Kitchen widest shot

Example 3: By stepping back even farther, we can showcase the kitchen’s spacious open layout, the convenient dining area and the elegant hardwood floors—in addition to everything we saw in Example 2.

3. Stage your space. If your house is ready to go on the market, you’ve got a head start on this step. If not, you’ll want to declutter and clean the room you’re about to shoot.

  • Put away seasonal decorations so your photos won’t be dated.
  • Thin out your family photography, knickknacks and personal memorabilia, so buyers have an easier time imagining themselves in your space.
  • Take stock of your room’s furnishings. Are the pieces the appropriate size for the space? Large items (or too many items) can make a room look too small and busy. Don’t be afraid to move things out of the room while you’re taking your photos. By the same token, don’t hesitate to borrow items from other rooms to help you show the space to its best advantage. For example, a well placed mirror from the bedroom may help break up a long, blank wall in the great room. Though you’re selling the home, not your décor, an attractively furnished room can help buyers feel more at home than an empty room.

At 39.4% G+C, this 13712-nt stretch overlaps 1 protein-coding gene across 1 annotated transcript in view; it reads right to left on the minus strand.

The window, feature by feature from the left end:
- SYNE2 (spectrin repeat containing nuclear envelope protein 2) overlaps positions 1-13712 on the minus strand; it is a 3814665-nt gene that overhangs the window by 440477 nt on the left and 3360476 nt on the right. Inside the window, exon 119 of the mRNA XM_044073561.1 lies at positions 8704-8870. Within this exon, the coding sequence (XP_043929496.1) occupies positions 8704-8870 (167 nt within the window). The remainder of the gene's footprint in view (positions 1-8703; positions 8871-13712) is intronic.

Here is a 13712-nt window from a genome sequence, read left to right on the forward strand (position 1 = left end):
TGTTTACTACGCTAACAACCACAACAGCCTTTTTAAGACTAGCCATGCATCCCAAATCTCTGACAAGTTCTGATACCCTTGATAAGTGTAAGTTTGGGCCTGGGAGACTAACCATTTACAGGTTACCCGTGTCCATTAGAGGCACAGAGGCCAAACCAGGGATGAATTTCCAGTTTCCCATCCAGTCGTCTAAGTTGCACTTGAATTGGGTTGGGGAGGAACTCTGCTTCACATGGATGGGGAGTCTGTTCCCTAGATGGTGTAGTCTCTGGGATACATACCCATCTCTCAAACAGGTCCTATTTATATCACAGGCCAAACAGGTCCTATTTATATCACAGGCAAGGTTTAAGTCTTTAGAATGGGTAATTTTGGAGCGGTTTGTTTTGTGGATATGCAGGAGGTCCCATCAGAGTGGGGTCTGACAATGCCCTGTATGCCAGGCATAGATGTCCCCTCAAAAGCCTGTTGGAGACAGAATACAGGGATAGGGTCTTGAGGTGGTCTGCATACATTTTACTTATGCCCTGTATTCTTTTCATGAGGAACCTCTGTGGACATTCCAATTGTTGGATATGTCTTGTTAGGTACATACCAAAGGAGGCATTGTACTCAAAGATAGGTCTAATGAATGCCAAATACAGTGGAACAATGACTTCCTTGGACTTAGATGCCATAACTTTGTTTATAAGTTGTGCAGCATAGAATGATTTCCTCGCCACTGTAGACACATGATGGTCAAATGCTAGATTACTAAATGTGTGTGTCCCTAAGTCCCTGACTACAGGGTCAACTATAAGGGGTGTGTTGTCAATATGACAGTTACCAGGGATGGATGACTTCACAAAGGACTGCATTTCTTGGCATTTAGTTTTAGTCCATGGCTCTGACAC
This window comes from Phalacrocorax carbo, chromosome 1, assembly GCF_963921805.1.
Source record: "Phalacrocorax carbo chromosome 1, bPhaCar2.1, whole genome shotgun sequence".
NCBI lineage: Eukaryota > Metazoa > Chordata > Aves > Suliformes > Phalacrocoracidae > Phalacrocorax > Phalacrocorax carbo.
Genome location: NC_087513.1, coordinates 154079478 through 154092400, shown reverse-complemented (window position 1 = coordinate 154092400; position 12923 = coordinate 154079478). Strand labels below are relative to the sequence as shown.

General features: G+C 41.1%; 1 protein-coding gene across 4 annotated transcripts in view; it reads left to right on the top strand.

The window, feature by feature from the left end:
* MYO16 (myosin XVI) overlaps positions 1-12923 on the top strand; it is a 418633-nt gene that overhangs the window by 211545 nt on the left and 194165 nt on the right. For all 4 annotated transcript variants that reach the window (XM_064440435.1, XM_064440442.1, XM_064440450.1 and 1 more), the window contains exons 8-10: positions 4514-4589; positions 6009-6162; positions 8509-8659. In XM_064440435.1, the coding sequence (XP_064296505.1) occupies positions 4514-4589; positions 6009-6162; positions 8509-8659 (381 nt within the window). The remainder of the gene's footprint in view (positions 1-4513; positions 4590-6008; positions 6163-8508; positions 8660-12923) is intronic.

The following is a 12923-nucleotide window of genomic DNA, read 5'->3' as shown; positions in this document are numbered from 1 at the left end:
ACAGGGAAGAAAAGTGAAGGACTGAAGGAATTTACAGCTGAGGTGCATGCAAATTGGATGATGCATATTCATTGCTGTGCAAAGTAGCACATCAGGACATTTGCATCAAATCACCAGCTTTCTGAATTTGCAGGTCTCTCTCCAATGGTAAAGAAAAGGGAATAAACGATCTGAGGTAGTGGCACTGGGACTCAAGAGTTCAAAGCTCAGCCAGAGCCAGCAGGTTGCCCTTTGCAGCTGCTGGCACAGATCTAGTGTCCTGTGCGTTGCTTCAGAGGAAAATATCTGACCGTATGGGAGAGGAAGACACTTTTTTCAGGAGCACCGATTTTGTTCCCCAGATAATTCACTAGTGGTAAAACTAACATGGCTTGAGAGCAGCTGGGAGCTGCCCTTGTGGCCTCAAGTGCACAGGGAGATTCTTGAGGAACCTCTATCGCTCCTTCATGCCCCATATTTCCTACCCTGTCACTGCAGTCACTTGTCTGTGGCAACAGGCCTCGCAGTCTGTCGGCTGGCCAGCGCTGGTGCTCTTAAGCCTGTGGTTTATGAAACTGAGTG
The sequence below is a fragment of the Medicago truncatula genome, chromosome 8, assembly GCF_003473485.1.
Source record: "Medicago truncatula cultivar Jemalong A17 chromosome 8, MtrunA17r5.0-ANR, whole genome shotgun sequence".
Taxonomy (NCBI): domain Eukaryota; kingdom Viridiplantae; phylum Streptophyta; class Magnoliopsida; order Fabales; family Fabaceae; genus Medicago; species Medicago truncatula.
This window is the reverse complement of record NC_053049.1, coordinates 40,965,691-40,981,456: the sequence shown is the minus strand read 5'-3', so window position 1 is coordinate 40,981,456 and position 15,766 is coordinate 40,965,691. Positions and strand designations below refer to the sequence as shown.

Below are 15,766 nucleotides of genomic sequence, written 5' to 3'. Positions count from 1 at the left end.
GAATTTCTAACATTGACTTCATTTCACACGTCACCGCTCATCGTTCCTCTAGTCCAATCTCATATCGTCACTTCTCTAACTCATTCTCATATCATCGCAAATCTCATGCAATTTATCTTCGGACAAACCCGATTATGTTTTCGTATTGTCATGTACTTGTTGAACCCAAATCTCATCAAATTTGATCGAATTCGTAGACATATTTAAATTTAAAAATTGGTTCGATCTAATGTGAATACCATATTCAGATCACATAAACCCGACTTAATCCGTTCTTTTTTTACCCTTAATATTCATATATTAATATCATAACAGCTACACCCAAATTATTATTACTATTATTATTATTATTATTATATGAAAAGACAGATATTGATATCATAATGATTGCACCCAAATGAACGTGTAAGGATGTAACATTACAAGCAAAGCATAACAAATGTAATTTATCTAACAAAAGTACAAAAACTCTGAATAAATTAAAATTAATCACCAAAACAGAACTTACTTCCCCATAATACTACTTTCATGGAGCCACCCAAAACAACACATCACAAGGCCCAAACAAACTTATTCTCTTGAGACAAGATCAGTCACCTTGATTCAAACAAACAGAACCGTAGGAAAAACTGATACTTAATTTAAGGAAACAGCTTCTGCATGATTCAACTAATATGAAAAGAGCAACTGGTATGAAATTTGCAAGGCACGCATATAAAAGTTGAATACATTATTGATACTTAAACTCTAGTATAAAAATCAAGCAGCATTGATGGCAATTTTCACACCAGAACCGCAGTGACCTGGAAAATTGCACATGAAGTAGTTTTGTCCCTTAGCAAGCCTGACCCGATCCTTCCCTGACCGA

• Consider adding a houseplant, fresh fruit bowl or small floral arrangement to give the room a fresh, inviting look.
  • Encourage family members and pets to bow out of your photos. Some buyers may not mind seeing them, but why risk alienating those who do?
  • Don’t forget the details! Close the toilet lid, shut cabinet doors and drawers, turn off the TV, straighten and fluff throw pillows, etc.

Check out the “Sight” section of our article, Home staging tips: How the 5 senses help you sell, for more tips on staging your space for listing photos.

Entry and dining room

Example 4: Something as simple as setting the table in the dining room can make a photo more inviting. 

4. Make the most of your light. If you don’t have a professional photographer’s lighting equipment, you’ll need to use the lights you do have to their best advantage. This may require some experimentation, depending on your window placement and orientation, available lamps, window coverings, wall colors and other factors.

  • Try taking indoor photography in the early morning, at twilight or on a cloudy day. Sunlight streaming through your window may be beautiful in person, but your photos may suffer from the overexposure.
  • Turn on all the lamps and lights in the room and adjoining rooms. The goal is to make the lighting in the room as even as possible, with no extra bright spots or deep shadows. Nothing should be backlit.
  • Avoid using your flash, if possible. If you must use a flash, aim it at the ceiling to diffuse the light.

Great room overexposed

Example 5: Even with great interior lighting, this photo looks washed out, thanks to the strong sunlight coming in through the windows.  

Great room good exposure
Example 6: Waiting for a different time of day can make it easier to get the shot you’re looking for.

We can’t promise that these tips will deliver professional-grade results, but they should help you avoid the common photo mistakes that would land you on BadMLSPhotos.com.

Looking for more home selling ideas? Check out the For Sellers section of our blog!